Iraq and Gulf Analysis

A Constructive Element in Democratic Iraq Policy

Posted by Reidar Visser on Monday, 6 October 2008 0:00

There are numerous problems when it comes to Democratic policy for Iraq, but a very useful article in the NYT has highlighted one feature of Barack Obama’s thinking on Iraq that both Democrats and Republicans should take into more consideration. According to the article, which was based on an interview with Obama, “Mr. Obama said he would end efforts to train the Iraqi military if Mr. Maliki’s Shiite-dominated government did not take adequate steps to integrate the largely Sunni members of the Awakening movements into Iraq’s security forces.” Conversely, John McCain had argued that “threats to cut off American training or deadlines for removing combat brigades, …would only prompt Iraq to become more dependent on Iran or turn to militias for security. ‘For a long time, people have said threaten them with this, threaten them with that,’ Mr. McCain said.”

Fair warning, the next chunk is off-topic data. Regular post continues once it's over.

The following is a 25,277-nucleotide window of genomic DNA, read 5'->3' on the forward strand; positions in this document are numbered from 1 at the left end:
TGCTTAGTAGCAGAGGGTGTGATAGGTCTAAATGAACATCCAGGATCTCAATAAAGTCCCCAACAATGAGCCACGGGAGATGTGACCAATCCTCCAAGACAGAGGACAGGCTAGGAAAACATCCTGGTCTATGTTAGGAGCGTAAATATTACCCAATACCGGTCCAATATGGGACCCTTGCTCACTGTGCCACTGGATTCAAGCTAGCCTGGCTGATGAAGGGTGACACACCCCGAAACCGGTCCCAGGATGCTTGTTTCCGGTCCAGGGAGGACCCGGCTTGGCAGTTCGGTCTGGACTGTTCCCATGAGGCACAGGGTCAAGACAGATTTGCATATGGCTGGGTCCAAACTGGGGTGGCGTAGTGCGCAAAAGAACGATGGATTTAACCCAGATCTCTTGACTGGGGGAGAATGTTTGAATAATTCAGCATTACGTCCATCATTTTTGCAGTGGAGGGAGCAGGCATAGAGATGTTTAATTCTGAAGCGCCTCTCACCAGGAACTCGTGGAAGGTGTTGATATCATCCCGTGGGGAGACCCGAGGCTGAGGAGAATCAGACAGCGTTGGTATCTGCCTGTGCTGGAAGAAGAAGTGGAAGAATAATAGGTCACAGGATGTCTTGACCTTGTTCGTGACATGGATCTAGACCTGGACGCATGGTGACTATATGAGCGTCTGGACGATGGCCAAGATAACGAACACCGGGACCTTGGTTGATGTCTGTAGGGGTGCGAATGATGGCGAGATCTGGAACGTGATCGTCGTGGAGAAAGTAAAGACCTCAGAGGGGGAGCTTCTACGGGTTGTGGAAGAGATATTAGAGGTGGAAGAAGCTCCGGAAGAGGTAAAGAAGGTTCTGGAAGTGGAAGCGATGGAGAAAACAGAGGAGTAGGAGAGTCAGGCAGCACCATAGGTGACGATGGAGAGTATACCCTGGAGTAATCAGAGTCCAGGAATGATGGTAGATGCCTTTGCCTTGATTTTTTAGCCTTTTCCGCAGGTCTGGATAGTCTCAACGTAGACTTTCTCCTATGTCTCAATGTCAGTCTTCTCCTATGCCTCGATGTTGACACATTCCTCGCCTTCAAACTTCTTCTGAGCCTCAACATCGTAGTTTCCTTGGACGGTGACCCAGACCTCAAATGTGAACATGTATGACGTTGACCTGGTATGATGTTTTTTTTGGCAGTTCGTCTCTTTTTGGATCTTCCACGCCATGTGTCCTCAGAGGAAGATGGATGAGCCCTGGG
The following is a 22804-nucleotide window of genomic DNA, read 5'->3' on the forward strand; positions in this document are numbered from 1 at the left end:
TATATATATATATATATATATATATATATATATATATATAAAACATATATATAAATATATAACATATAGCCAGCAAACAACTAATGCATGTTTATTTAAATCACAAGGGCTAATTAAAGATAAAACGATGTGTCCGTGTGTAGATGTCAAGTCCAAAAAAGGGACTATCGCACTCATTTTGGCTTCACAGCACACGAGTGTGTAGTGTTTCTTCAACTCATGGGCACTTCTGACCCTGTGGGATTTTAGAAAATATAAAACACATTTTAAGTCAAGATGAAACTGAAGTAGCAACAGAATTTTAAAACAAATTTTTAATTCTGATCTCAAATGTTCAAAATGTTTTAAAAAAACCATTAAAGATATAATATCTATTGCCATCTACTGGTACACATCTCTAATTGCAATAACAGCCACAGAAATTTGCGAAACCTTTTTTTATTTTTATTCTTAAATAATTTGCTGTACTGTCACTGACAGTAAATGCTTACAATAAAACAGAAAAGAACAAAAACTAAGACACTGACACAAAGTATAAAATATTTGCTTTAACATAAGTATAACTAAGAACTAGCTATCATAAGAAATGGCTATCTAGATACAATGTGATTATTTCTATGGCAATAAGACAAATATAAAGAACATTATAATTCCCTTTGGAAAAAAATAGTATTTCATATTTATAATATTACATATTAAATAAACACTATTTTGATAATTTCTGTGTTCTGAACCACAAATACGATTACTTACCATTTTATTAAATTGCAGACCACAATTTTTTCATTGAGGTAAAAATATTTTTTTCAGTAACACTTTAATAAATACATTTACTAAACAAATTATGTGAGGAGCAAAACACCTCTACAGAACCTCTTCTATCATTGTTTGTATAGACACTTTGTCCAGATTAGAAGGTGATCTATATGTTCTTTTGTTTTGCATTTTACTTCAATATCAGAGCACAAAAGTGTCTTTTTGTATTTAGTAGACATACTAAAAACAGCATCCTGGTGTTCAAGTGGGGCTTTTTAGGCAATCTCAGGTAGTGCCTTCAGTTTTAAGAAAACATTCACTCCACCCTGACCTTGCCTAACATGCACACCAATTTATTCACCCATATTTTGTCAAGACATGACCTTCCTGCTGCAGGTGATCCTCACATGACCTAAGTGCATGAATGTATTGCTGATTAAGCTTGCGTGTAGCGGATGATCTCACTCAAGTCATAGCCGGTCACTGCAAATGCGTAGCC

While Obama may be wrong when it comes to the characterisation of the conflict in Iraq as essentially a sectarian one, he is certainly right in thinking in terms of conditionality with regard to US support. A large majority of Iraqis, Shiites and Sunnis, want national reconciliation and constitutional changes, but if the United States does not put pressure on Maliki, he will prefer the more leisurely option of arming the state to deal with dissidents.

Also, in relation to the federalism debate, Maliki’s office today issued a statement to the effect that “federal regions should not be stronger than the central government”, although he was magnanimous enough to concede that “federal regions and governorates will not be abolished or rendered ineffectual”…Surely this debate on state structure has changed over the past year or so.

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